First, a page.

Have you heard the good news? My career as a bit player in Hollywood continues apace.
Spoiler alert: The mythic Marfa lights may not be real. But there’s no way to know for sure, and that’s why they’re cool.
Whatever else you can say about it, the life and death of Bellaire High School junior Jonathan Finkelman is a tragic tale of drugs, money, race, and MySpace.
I have only a few weeks to go.
The best rock and roll stirs up a maelstrom, a surging wall of sound you can almost reach out and touch. It’s not about craft, chords, equipment, or even how many tickets or albums you sell. It’s underlying motion, propulsion; it’s finding the sweet spot and giving yourself over. Don’t
It’s years back, in a rowdy Jersey roadhouse, where a lanky performer peeks over his shades to see if anyone is listening. Most aren’t. Abruptly, he strides out the door. The curious follow him to the parking lot, where, perched on a station wagon, he finishes the show. T BONE
An Interview with Ian McLaganIan McLagan and Ronnie Lane, the keyboardist and the bassist of the famed UK groups the Small Faces and the Faces, eventually made Austin their home—Lane in the mid-eighties, McLagan about a decade later. Lane passed away in 1997, and McLagan pays tribute to his former
Big old buckles for dear old dad.
Ignore the critics. See The King.
Meet Nellie Courtright, the resourceful, charming, and enthusiastically copulating protagonist of LARRY MCMURTRY’s Wild West saga TELEGRAPH DAYS. Her father has just “suicided himself,” leaving the 22-year-old and her teenage brother, Jackson, to fend for themselves in the barren no-man’s-land north of Texas. But Nellie goes one better and acquires
Quirky doesn’t even begin to describe THE VINEGAROON MURDERS, the dust-blown supernatural murder mystery that makes up volume two of JAMES A. MANGUM’s Dos Cruces trilogy. For starters, the narrator is an angel, though decidedly not the stuff of Sunday school: Shyanne, a seraph, drops the F-bomb with alarming frequency
As a novelist, Sarah Bird is not exactly prolific—it’s been five years since the Texas Monthly writer-at-large gave us the fine The Yokota Officers Club—but at long last she has delivered the stunning and ambitious THE FLAMENCO ACADEMY, a tale of obsession and, yes, gypsies. Against the backdrop of Albuquerque’s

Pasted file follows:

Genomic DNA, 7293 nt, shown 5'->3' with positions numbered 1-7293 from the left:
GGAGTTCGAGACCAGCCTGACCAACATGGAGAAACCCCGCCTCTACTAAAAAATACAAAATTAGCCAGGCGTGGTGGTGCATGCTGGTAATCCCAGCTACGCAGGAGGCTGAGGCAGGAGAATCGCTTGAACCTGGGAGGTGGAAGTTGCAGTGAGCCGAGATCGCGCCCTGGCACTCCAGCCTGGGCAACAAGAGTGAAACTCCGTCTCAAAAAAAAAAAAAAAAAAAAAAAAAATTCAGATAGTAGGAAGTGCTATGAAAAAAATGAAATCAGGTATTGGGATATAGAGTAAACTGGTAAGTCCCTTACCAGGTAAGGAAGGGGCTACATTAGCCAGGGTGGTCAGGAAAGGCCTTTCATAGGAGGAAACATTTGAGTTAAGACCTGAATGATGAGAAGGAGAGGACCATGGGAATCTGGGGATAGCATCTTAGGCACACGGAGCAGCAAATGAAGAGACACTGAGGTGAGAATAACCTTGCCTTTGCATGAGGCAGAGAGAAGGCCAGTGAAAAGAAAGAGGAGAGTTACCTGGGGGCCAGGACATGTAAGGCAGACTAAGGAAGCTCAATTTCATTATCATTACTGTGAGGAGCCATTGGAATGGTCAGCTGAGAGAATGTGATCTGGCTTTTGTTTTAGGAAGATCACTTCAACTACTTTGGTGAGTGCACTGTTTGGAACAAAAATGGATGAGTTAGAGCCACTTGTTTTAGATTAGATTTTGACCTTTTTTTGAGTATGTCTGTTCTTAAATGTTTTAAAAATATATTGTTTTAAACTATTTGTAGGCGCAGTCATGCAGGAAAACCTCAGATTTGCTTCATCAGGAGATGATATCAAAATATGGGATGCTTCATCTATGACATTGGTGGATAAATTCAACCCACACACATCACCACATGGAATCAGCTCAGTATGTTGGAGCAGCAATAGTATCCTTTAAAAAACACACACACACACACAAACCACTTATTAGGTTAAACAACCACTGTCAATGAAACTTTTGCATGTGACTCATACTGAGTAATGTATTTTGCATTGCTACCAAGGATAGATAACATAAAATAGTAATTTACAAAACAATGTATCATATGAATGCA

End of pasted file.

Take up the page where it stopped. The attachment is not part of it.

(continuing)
An interview with Ron WhiteThe notoriously boisterous—and blue—comic has come a long way, from his oil patch birthplace of Fritch to sold-out standup tours and multimillion-unit DVD sales. His new book, I Had the Right to Remain Silent … But I Didn’t Have the Ability, melds his real-life misadventures and
Scenes from the Enron reality show.
Is it okay to hate Exxon Mobil?
William Martin reviews our places of worship.
The eclectic artiness of San Antonio’s Southtown.
I ENJOYED EVERY WORD OF “75 Things We Love About Texas” [April 2006]. There are so many you could not include because of a lack of room. A few that occurred to me: the very shape of Texas, the ceaseless arguments over how to make real Texas chili,
Jordan’s PickTEXAS CanyonIN JULY 1966 A CULTURAL icon was born—in Canyon, of all places. A few years earlier, some Amarilloans looking to boost interest in their corner of the state got in touch with the Pulitzer Prize-winning playwright Paul Green. Would he please whip up one of his trademark outdoor
I’m going to go out on a limb here—but not too far—and predict that supporters of Chris Bell’s campaign for governor will be angry when they read “He’s Sisyphus, and He Approves This Message”, by executive editor S. C. Gwynne. But misery loves company: Residents of Marfa, the Presidio
At the end of World War II, Texas was “home” to more than 78,000 enemy prisoners living in POW camps.
In Georgetown, people know bees.
YOU GOTTA GIVE THE POSSE behind Dallas restaurant Tryst credit for one thing: They’re not afraid to go out on a limb (just pray they’re not blithely sawing it off at the same time). Owner Brittney O’Daniel’s first big risk is taking a chance in a still-rather-marginal part
We’re guessing, but odds are that in Wisconsin or Ohio, salsa is just salsa. Not so in Texas (surprise!), where folks devote plenty of time figuring out where to find the hottest or mildest around town. We’ll even go so far as to say that many Texans have their own
Skewers2 ounces skirt steak, thinly sliced 24 bamboo skewers kosher salt to taste black pepper to tasteSeason meat, place skirt steak on skewers, and grill until done.Vinaigrette2 tablespoons white-wine vinegar 1/4 cup pomegranate juice 1 teaspoon horseradish, grated 1 teaspoon Dijon mustard 3 tablespoons fresh tarragon, chopped 1 cup extra
It’s no wonder restaurateur Cindy Burch ended up in the food business. She had grandmothers in Texas and Alabama whose love for cooking had a profound influence on her. Not to mention that Burch started experimenting with recipes early in life. She found her match when she added some Southwestern
More of your responses to the April cover story, “75 Things We Love About Texas”.
Executive editor Mimi Swartz talks about Houston’s Bellaire High School and a potent combination: teenagers, drugs, and the Internet.
Senior editor Michael Hall on seeing (and not seeing) the mysterious Marfa lights.
Executive editor S. C. Gwynne on writing about gubernatorial candidate Chris Bell.
Articles editor Brian D. Sweany talks about editing this month’s cover story on lakes.
How—and why—I became an organ donor.
Will the upscale shoppers of Plano really buy what Wal-Mart is selling?
I thought I’d be teaching middle- schoolers something about Texas history. I didn’t count on what they’d teach me.
My dancing feet. And, hopefully, yours.
Rita, the forgotten hurricane.